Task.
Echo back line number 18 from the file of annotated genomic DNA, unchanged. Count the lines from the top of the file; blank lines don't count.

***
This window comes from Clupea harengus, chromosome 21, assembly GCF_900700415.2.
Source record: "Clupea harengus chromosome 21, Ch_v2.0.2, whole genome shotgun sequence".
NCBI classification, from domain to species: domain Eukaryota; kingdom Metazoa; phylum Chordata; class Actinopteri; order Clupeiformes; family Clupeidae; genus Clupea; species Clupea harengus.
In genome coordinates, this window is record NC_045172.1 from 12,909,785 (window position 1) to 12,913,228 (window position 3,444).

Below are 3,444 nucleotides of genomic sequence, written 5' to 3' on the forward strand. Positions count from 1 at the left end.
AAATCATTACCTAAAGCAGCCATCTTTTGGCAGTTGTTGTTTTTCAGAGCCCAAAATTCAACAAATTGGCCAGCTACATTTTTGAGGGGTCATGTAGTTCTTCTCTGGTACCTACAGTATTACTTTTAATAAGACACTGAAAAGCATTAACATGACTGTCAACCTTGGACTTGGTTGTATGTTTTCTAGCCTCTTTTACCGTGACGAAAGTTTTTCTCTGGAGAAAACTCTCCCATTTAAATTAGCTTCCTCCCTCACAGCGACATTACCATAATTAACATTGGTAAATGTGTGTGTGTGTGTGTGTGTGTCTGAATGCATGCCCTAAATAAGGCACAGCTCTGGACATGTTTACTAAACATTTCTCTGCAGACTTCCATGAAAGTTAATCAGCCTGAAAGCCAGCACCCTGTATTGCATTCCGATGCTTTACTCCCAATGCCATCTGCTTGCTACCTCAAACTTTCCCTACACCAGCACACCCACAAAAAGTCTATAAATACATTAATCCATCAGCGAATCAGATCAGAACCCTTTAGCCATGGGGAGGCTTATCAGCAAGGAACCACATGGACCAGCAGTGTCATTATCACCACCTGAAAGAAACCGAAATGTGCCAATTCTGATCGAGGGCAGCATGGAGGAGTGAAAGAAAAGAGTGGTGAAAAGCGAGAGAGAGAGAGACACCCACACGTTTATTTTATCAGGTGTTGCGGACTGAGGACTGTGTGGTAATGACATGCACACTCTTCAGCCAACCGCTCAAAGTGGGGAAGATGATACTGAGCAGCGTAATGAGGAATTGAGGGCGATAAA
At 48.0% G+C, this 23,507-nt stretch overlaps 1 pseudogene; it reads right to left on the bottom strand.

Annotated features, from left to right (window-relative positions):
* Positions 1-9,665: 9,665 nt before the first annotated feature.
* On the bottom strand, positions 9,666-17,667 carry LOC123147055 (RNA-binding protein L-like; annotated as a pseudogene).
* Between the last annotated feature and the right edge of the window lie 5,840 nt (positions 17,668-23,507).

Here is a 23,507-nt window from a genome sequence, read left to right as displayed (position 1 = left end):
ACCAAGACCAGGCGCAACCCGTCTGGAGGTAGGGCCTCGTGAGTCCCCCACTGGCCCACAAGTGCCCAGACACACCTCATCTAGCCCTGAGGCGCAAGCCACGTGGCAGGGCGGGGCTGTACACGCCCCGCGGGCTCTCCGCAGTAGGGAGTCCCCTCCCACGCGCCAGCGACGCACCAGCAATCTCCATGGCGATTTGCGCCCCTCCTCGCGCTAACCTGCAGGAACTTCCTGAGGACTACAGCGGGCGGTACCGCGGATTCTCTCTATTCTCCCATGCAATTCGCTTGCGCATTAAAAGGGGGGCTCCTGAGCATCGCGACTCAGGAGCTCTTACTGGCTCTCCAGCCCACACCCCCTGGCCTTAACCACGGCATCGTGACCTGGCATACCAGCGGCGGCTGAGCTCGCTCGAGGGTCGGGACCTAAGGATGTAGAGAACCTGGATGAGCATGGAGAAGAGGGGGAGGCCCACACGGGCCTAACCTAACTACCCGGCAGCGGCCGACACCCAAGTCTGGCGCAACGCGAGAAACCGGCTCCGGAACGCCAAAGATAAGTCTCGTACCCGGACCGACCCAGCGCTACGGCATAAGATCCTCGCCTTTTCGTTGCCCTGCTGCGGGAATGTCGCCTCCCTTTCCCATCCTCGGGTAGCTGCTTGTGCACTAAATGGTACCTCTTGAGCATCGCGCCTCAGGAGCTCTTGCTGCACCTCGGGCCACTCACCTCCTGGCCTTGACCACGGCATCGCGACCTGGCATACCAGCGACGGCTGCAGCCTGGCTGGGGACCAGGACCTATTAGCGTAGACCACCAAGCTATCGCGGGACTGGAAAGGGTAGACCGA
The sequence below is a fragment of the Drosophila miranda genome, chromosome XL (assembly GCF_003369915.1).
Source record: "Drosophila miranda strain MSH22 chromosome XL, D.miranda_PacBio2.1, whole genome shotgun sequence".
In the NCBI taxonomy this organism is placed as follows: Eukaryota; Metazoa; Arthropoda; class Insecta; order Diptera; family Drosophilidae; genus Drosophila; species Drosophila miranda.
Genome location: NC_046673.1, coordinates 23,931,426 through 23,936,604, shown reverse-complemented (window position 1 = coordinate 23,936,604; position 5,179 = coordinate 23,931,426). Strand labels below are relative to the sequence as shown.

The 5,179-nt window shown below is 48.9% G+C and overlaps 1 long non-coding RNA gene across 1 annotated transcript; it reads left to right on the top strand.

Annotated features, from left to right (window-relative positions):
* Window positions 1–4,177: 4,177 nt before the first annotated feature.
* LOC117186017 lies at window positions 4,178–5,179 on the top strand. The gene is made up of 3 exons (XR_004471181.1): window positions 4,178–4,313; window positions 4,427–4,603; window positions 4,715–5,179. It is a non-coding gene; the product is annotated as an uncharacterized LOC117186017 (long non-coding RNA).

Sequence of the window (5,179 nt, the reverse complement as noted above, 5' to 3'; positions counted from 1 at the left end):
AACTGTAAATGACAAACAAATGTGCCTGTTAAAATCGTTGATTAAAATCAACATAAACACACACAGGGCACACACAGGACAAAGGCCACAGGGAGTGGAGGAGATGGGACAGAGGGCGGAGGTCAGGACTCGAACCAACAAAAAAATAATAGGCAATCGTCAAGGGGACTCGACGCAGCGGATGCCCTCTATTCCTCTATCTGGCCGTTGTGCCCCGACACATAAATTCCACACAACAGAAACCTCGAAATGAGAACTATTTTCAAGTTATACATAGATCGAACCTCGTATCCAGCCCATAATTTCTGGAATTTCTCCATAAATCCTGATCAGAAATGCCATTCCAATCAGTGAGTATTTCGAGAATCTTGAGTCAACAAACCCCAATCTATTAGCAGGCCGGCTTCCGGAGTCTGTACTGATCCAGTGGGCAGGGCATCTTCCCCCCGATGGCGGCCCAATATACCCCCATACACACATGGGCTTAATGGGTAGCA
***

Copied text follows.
The 5,179-nt window shown below is 48.9% G+C and overlaps 1 long non-coding RNA gene across 1 annotated transcript; it reads left to right on the top strand.